Swinging, swaying and sweating

By Claire Cummings

From the look of the rehearsals, this year’s Dance Montage promises to be full of energy and innovation. On Sunday afternoon, dancers threw themselves into the movements of "asdsdss" to the enthusiastic encouragements of their choreographers. This jazzed-up piece is one of many planned for this year’s performance.

Organized by the Faculty of Kinesiology, Dance Montage brings professional and amateur dancers and choreographers from across the city together in collaboration. Choreographers Jamie Freeman-Kormack, Kyrsten Blair, partners in Dance Montage, and Christine Carr, who produces, directs and acts in "Fracas," say this sense of openness and experimentation makes participation worthwhile.

"There are only a few places in Calgary where you can just put a [dance] piece in as opposed to being invited," said Freeman-Kormack, a freelance dancer and choreographer and long-time participant in Dance Montage. Freeman-Kormack said she is able to include pieces she wouldn’t put in a more professional performance because the audience is open to works-in-progress and experiments.

A tight rehearsal schedule also results in unexpected rewards on the stage.

"We only have eight weeks to put it together, rehearsing once a week," said kinesiology sessional instructor and freelancer Blair. The short lead-time forces choreographers to work quickly and to deal with the unexpected.

"That’s the fun of it, having to throw something out really fast," said Carr. "You don’t have time to ponder."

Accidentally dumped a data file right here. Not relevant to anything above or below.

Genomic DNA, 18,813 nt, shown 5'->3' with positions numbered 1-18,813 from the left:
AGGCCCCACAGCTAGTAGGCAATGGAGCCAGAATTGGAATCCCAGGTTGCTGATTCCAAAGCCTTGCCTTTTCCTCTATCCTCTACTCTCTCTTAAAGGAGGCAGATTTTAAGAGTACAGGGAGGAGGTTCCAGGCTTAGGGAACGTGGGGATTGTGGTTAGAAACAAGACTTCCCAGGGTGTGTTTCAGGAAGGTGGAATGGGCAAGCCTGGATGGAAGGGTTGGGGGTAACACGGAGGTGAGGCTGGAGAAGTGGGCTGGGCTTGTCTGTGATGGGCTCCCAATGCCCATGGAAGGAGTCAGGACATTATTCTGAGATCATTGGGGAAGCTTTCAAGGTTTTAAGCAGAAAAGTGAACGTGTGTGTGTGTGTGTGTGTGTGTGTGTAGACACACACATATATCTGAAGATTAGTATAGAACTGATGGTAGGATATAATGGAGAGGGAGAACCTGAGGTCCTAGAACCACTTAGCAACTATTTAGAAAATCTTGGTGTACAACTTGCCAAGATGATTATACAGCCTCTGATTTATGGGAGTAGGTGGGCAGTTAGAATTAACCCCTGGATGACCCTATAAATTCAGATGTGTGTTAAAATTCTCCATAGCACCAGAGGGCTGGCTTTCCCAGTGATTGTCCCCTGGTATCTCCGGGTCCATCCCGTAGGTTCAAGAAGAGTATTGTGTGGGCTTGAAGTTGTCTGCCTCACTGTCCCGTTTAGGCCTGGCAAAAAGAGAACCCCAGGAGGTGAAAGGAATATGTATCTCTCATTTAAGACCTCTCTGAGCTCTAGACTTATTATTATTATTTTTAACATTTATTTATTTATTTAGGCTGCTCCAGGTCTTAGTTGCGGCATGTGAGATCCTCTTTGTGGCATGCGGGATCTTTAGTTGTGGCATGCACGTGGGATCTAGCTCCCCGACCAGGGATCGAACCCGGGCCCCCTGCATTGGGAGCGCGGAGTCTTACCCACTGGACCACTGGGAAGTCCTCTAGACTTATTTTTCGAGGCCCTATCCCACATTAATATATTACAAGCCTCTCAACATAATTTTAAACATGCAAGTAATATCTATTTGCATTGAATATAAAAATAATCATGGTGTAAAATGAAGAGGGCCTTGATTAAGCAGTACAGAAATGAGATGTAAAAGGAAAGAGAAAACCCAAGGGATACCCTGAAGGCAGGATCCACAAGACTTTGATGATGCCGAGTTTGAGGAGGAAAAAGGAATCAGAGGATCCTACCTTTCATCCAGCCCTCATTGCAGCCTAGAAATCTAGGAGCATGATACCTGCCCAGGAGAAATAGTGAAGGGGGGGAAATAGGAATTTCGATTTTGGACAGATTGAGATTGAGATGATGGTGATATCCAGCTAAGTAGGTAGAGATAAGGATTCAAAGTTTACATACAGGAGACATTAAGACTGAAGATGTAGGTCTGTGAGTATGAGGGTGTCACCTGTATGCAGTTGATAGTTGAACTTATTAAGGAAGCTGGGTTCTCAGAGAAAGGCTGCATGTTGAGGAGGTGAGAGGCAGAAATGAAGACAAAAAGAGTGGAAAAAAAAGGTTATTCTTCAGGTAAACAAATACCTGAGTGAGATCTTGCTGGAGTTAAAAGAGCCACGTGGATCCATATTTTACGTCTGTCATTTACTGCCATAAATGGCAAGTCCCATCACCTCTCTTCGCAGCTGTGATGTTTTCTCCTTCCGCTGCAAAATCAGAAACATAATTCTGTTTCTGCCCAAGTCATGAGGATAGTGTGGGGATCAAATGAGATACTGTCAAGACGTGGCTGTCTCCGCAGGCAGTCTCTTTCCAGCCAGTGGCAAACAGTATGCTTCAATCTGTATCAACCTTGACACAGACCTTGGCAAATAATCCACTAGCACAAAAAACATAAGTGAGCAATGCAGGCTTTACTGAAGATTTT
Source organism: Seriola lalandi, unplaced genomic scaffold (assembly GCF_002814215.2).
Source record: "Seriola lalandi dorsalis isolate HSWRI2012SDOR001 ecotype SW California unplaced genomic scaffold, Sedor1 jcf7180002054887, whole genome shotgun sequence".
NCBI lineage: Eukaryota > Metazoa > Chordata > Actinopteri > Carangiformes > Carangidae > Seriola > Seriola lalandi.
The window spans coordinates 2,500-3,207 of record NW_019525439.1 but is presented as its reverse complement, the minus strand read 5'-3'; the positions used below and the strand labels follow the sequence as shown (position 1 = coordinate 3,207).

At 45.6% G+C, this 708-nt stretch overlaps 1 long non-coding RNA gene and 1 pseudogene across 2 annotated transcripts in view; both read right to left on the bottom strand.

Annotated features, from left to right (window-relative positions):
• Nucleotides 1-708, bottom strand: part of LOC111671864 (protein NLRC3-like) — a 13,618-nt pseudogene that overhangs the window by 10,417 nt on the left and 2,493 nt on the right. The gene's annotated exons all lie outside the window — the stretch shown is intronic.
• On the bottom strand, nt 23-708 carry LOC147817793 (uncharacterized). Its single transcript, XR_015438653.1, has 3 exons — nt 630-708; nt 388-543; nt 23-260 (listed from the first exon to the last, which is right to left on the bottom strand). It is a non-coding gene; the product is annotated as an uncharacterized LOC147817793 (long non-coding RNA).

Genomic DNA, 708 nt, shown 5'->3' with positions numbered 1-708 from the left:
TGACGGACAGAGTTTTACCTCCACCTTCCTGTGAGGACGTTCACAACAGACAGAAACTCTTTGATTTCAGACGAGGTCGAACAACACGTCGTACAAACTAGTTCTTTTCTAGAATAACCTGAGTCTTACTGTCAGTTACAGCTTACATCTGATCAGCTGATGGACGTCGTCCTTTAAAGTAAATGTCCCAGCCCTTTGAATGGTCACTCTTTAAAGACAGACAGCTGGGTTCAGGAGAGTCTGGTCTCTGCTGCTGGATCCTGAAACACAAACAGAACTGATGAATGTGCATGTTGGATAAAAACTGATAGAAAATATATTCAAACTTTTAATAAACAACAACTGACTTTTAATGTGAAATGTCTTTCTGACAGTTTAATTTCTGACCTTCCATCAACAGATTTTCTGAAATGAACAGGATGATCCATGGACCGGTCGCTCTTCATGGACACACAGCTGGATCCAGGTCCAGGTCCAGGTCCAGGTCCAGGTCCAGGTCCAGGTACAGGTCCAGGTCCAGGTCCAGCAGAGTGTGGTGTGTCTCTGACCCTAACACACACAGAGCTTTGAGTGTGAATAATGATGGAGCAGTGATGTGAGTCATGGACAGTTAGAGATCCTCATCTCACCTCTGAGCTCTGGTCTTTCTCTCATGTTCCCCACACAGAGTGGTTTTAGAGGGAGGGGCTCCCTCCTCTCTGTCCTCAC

Blair said the open rehearsals mean a greater variation in the dancers’ backgrounds, and more variety in audience.

"People come who haven’t been to dance shows before," said Blair.

Blair and Freeman-Kormack are using their experience in different areas to create a fusion of styles. They intend to combine their respective studies in hip hop and swing to bring something new to this year’s Montage.

Carr, a recent graduate of kinesiology’s dance program, has a personal style just as distinct. Her piece will be "physical and hardcore." Carr seeks a combination of sport and dance that incorporates a lot of body contact between dancers. Carr said she like this style because it leaves room for innovation and dancer input, and because dancers’ interactions with each other are an integral part of the outcome of each dance.

These choreographer’s pieces, along with many others, will be showcased during the third weekend of this month. The final result of these collaborations is yet to be seen and enjoyed, as it seems the only constants throughout the 30-year history of the event have been change, diversity and pleasant surprises.

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